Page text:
Florence is expected to slow down, scrape along the coast of Carolina
The Category 4 hurricane, remains strong as it goes through with the approach of the US Mid-Atlantic region with maximum sustained winds of 130 km / h, the National Hurricane Center said in its 11 a.m. advisory.
Two at-risk nuclear plants – one with the same design as the Fukushima plant – in the center of Hurricane Florence is the path of destruction when the landing later this week.
The potentially catastrophic Category 4 hurricane is barreling its way across the Atlantic ocean and has its eye on the Carolina coast and the Mid-Atlantic region – with 130 mph winds and upwards of 40 inches of rainfall in some areas.
The track of the Tropical Storm Florence path
The storm will be directly over two nuclear power plants in North Carolina when it makes landfall late Thursday night or early Friday morning.
HURRICANE FLORENCE PATH: THE TRACK OF THE STORM HERE
It is predicted immediately after the Brunswick nuclear power plant about 30 miles south of Wilmington – as well as the Shearon Harris nuclear plant in New Hill, a city further inland.
•At least 6 nuclear plants in danger
•9 primary steel mills in the storm path
•EPA monitoring 9 toxic waste clean up locations near Carolina
•Flooding concerns w/ hog manure pits, coal ash dumps
→ Duke Energy operates 24+ coal ash pits pic.twitter.com/PIbEqfziZu
— Fox News Investigation (@FoxNewsResearch) September 12, 2018
The Brunswick plant’s two reactors are the same design as those in Fukushima, Japan, that exploded and leaked radiation after the 2011 magnitude 9 earthquake and tsunami.
After the disaster, federal regulators required all US nuclear plants to perform upgrades to better withstand earthquakes and floods.
‘EXTREMELY DANGEROUS’ HURRICANE FLORENCE A ‘MIKE TYSON PUNCH CAROLINA COAST”
According to the U. S. Nuclear Regulatory Commission, there are 12 nuclear power plants in the Carolina’s that electricity for the region. These plants generally live near a body of water, because they require a constant source of water for cooling.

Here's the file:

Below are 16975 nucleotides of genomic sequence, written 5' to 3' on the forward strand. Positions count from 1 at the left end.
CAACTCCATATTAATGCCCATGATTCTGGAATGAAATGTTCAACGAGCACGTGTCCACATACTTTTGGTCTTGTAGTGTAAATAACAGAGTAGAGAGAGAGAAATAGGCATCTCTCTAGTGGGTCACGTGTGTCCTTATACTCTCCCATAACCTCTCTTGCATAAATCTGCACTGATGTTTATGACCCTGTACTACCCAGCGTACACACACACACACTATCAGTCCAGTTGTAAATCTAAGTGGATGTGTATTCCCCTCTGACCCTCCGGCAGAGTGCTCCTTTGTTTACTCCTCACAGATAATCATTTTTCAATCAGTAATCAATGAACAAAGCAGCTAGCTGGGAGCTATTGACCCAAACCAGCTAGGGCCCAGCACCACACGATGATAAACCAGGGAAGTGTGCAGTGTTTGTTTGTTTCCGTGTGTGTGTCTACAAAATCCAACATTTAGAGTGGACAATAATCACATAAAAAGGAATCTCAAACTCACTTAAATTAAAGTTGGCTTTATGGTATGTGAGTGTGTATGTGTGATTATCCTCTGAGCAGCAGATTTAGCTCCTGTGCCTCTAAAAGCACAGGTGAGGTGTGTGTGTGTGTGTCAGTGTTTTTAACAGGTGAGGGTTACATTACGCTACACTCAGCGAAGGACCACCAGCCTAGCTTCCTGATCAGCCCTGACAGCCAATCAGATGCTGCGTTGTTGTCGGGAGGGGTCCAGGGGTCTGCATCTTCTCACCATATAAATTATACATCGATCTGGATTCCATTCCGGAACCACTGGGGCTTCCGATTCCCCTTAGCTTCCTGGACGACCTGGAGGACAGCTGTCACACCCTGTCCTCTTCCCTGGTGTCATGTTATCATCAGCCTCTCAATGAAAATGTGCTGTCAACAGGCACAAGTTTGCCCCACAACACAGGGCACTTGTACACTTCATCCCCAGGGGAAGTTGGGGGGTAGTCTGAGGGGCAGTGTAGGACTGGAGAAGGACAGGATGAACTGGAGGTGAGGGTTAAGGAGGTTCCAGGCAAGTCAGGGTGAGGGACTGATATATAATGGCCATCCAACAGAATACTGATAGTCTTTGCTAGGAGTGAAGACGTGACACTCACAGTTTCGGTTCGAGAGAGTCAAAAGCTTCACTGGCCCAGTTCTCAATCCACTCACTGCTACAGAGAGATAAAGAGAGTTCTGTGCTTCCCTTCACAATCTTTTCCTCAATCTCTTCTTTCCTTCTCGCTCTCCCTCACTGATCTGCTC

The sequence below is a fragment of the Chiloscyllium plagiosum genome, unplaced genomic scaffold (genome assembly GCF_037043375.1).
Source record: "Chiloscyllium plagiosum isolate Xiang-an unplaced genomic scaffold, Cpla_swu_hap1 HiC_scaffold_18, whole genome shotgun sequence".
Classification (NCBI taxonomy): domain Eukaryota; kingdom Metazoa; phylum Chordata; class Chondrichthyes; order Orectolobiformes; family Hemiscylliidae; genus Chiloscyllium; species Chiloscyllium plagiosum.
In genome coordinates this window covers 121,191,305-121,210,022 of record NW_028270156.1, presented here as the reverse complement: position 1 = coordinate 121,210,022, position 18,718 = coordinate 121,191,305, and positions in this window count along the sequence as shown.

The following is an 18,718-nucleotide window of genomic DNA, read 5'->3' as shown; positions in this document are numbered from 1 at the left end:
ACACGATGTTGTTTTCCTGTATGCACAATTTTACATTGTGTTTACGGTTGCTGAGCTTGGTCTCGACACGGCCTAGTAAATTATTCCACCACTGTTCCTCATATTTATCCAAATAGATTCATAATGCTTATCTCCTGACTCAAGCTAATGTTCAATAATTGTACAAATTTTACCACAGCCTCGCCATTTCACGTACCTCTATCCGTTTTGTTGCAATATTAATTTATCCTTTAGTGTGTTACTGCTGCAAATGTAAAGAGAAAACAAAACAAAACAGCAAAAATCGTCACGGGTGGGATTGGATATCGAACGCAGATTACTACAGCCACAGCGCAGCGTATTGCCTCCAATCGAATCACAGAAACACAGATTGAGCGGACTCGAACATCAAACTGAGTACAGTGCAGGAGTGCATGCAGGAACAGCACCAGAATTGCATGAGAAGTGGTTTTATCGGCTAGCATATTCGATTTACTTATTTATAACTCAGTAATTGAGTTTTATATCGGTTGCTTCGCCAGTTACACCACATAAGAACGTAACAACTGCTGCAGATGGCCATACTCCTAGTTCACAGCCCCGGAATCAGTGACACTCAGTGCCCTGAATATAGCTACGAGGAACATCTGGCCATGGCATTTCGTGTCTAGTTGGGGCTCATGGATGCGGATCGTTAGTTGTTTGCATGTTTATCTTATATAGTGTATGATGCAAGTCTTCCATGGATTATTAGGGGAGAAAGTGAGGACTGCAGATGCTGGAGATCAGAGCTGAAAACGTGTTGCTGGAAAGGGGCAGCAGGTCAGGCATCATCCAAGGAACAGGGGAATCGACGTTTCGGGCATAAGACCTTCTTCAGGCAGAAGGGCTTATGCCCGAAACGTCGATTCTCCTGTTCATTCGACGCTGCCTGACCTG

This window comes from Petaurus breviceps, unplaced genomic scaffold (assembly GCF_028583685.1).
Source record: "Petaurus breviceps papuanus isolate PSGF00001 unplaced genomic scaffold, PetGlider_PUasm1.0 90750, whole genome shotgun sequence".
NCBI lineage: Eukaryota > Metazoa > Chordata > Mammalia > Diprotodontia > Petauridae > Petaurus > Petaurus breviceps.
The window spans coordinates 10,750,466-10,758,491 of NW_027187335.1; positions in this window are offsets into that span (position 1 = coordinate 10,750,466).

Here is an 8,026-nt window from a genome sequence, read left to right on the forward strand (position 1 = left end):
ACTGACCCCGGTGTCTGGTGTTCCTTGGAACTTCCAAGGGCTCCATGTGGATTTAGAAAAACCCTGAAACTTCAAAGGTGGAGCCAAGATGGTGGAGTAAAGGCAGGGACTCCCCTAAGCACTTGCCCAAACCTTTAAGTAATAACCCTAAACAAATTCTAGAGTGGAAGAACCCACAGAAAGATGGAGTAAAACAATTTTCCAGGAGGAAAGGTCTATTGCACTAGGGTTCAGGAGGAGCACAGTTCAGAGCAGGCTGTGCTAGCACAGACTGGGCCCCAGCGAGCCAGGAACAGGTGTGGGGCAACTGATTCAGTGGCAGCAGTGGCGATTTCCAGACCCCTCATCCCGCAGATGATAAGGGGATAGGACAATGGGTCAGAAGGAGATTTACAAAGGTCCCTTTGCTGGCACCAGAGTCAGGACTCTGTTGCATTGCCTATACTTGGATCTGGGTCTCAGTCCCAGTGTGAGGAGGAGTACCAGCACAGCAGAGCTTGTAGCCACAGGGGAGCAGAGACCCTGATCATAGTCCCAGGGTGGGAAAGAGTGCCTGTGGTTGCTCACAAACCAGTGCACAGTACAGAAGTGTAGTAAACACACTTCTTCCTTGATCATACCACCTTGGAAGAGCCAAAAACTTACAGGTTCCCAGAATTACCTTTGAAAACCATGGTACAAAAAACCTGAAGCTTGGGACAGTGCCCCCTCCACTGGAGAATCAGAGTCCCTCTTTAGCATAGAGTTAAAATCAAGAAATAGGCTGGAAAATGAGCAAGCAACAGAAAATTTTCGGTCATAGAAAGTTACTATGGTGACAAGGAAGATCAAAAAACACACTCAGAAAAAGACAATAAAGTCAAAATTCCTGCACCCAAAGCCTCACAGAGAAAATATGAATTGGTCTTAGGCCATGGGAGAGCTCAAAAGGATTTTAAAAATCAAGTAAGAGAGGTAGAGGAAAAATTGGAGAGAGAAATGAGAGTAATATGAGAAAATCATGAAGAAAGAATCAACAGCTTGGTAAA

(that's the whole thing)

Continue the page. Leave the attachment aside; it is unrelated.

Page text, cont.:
Photos: Preparations for Hurricane Florence
The commission on Wednesday said it is sending extra inspectors to plants in North and South Carolina and is the activation of the regional incident response center in Atlanta, to around the clock staff support during the storm.
Forecasters to predict Florence dump upwards of 40 inches of rainfall in isolated areas in the Carolina’s, and somewhere between 6 and 12 inches in the Appalachians and Mid-Atlantic regions.
The Brunswick plant’s two reactors are the same design as those in Fukushima, Japan, that exploded and leaked radiation after a 2011 maginitude-9 earthquake and tsunami.
“This rainfall could produce catastrophic flooding and significant river flooding,” National Hurricane Center, said Wednesday at 11 a.m. ET advisory.
Duke Energy spokesman Ryan Mosier said earlier this week that the operators of the two plants would start shutting down the plants for at least two hours for Florence hurricane-force winds arrive.
HURRICANE FLORENCE WOULD BRING CATASTROPHIC STORM SURGES: WHAT ARE THEY AND HOW CAN YOU PREPARE?
He told Reuters on Tuesday that both stations are bracing themselves for the storm by sweeping the site for any loose material that could get ripped off by high winds. They have also prepared their back-up diesel generators to ensure that plants have enough fuel to continue to produce energy.
This morning, a high definition camera outside the @Space_Station recorded a stark and sobering picture of #HurricaneFlorence as it churned over the Atlantic ocean with wind speeds of 130 kilometers per hour. Take a look: https://t.co/IWZCzy2ZLV pic.twitter.com/9gIJ8PA8ng
— NASA (@NASA) September 12, 2018
“They were safe. They are even safer now,” said Kathryn Green, a Duke spokeswoman, referring to the post-Fukushima improvements. “We have back-ups of back-ups for back-ups.”
Of 11 to Hurricane Florence was about 485 miles southeast of Wilmington, N. C., with maximum sustained winds of 130 km / h.
HURRICANE FLORENCE CONTACTS TO BRANDS SUCH AS ‘EXTREMELY DANGEROUS’ STORM HITS EAST COAST
Steve Goldstein, FEMA’s National Oceanic and Atmospheric Administration liaison, said Wednesday that Florence is forecast to cross as soon as it touches the landing before turning south and heading down the Carolina coast. More than 5.4 million people in the hurricane’s path.
President, Trump declared states of emergency for North and South Carolina and Virginia, opening the way for federal aid. All three of the states, ordered mass evacuations along the coast.
Lucia I. Suarez Sang a Reporter for FoxNews.com. Follow her on Twitter @luciasuarezsang